Canadian Dollar Gains Most in Two Months as Stocks, Oil Climb


The Canadian dollar gained the most in more than two months after crude oil advanced for the first time in three days and global stocks strengthened, encouraging investors to buy assets from commodity-exporting countries.

Canada's dollar rose against 15 of 16 most-actively traded currencies as increasing equities bolstered speculation the global economy will weather a U.S. slowdown, underpinning demand for oil and metals. The currency also advanced on expectations Canada's interest-rate advantage over the U.S. may widen.

The Canadian currency increased 1.4 percent to C$1.0094 per U.S. dollar at 2 p.m. in Toronto, from C$1.0241 yesterday. One Canadian dollar buys 99.08 U.S. cents. It was the biggest one- day gain since Nov. 2. It climbed 1.2 percent against South Korea's won and 1.6 percent versus the Japanese yen.

The Bank of Canada lowered its main interest rate a quarter-percentage point to 4 percent on Jan. 22. The U.S. Federal Reserve cut borrowing costs three-quarters of a percentage point to 3.5 percent the same day, pushing the rate lower than Canada's for the first time in three years.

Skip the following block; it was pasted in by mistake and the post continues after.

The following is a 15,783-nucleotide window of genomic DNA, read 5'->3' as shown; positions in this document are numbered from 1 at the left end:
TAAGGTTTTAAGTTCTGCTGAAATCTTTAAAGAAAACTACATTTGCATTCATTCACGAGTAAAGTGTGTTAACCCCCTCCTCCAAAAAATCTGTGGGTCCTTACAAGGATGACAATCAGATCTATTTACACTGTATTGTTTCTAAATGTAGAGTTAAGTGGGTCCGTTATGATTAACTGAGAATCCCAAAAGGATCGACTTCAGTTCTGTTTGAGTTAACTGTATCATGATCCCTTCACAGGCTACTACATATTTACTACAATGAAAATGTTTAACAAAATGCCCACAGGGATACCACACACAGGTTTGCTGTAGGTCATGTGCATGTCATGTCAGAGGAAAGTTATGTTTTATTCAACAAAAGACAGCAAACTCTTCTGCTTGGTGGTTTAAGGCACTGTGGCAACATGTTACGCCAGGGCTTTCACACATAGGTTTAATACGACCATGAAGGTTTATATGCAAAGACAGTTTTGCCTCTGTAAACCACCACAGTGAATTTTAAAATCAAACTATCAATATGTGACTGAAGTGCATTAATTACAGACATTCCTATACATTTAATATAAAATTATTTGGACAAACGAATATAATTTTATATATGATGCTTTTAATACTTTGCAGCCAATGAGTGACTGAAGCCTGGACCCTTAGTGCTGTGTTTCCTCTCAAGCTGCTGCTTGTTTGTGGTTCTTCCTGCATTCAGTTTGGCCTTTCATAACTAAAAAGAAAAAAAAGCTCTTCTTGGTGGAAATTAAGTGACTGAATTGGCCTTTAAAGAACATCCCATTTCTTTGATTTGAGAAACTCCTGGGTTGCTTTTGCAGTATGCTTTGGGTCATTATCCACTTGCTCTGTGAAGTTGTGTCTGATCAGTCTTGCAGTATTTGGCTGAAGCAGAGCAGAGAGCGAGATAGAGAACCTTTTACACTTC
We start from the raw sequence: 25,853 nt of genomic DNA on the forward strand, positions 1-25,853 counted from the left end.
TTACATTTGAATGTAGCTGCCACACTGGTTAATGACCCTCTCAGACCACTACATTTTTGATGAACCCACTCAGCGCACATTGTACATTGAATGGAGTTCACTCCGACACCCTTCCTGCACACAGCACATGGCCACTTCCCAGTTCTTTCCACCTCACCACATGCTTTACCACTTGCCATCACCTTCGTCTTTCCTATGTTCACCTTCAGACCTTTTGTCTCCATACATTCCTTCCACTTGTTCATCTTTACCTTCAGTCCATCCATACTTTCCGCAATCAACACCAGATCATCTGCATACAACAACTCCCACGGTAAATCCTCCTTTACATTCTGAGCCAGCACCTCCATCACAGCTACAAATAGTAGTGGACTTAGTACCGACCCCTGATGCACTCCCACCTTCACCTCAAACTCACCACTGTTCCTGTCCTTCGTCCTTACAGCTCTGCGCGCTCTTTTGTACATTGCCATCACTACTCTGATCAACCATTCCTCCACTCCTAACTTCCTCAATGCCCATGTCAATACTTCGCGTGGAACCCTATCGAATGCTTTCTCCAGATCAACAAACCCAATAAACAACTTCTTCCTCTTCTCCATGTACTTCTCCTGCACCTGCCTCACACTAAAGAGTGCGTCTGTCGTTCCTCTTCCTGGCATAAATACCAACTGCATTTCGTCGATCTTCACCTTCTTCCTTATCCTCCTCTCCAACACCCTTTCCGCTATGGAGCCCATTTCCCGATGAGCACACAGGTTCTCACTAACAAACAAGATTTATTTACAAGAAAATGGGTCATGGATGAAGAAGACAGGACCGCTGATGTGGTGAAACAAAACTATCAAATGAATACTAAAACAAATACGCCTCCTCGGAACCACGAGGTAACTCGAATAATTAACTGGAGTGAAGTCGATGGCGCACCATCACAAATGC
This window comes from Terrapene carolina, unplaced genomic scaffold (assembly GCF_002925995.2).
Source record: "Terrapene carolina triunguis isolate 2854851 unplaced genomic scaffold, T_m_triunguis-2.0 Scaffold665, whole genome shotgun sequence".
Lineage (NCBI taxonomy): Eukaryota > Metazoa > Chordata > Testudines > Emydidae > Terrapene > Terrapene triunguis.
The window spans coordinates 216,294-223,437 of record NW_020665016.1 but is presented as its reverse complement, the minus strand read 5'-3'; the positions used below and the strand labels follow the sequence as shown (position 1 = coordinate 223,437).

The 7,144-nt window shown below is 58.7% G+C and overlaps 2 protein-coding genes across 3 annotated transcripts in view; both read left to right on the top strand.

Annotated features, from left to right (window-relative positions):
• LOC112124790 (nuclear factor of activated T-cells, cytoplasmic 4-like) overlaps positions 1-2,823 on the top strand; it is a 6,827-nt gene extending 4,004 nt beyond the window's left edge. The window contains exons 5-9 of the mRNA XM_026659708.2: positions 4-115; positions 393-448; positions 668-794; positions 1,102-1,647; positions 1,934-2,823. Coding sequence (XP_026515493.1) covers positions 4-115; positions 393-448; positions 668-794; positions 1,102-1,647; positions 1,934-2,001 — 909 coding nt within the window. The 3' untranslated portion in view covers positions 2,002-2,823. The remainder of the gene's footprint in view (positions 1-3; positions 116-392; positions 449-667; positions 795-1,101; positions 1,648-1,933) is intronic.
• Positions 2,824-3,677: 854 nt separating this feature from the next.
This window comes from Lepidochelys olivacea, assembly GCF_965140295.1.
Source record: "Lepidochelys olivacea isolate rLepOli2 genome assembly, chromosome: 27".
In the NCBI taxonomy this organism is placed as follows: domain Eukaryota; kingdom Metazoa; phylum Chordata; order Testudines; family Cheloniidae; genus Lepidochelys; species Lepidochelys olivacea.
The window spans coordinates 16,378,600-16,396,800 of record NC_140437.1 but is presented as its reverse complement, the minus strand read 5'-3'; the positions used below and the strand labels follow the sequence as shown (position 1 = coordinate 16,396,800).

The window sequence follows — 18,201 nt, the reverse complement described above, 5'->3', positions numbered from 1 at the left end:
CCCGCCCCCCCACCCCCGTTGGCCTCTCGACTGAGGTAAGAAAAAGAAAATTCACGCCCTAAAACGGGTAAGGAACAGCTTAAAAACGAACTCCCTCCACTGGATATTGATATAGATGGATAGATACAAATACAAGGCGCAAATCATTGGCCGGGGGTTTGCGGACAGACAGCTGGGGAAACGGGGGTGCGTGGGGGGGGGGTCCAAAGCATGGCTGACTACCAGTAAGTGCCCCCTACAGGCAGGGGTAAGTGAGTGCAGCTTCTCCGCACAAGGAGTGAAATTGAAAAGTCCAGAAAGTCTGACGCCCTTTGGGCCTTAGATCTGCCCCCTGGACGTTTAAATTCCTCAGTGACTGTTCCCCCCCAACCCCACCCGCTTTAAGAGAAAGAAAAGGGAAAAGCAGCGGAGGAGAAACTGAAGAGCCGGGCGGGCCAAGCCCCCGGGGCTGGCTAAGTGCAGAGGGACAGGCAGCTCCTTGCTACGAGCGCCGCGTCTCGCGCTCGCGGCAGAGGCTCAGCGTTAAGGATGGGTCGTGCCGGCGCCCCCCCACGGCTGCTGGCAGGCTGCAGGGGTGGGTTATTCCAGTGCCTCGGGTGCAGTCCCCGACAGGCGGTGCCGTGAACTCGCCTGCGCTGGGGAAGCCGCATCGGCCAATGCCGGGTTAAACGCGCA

Commodities such as oil and gold make up half of Canada's exports. Crude for March delivery rose 2.3 percent to $88.96 a barrel. Gold surpassed $900 an ounce for the first time in more than a week.

The S&P/Toronto Stock Exchange Composite Index increased 2.3 percent as it gained for a third straight day. U.S. stocks rose for a second day while shares in Asia and Europe climbed.

The Canadian dollar remained higher after the Bank of Canada lowered its growth forecast for this year because of weak export demand from the U.S. and reiterated it will probably cut interest rates again in 2008. Gross domestic product will expand 1.8 percent, down from an October prediction of 2.3 percent.


TradingEconomics.com, Bloomberg
1/24/2008 12:24:23 PM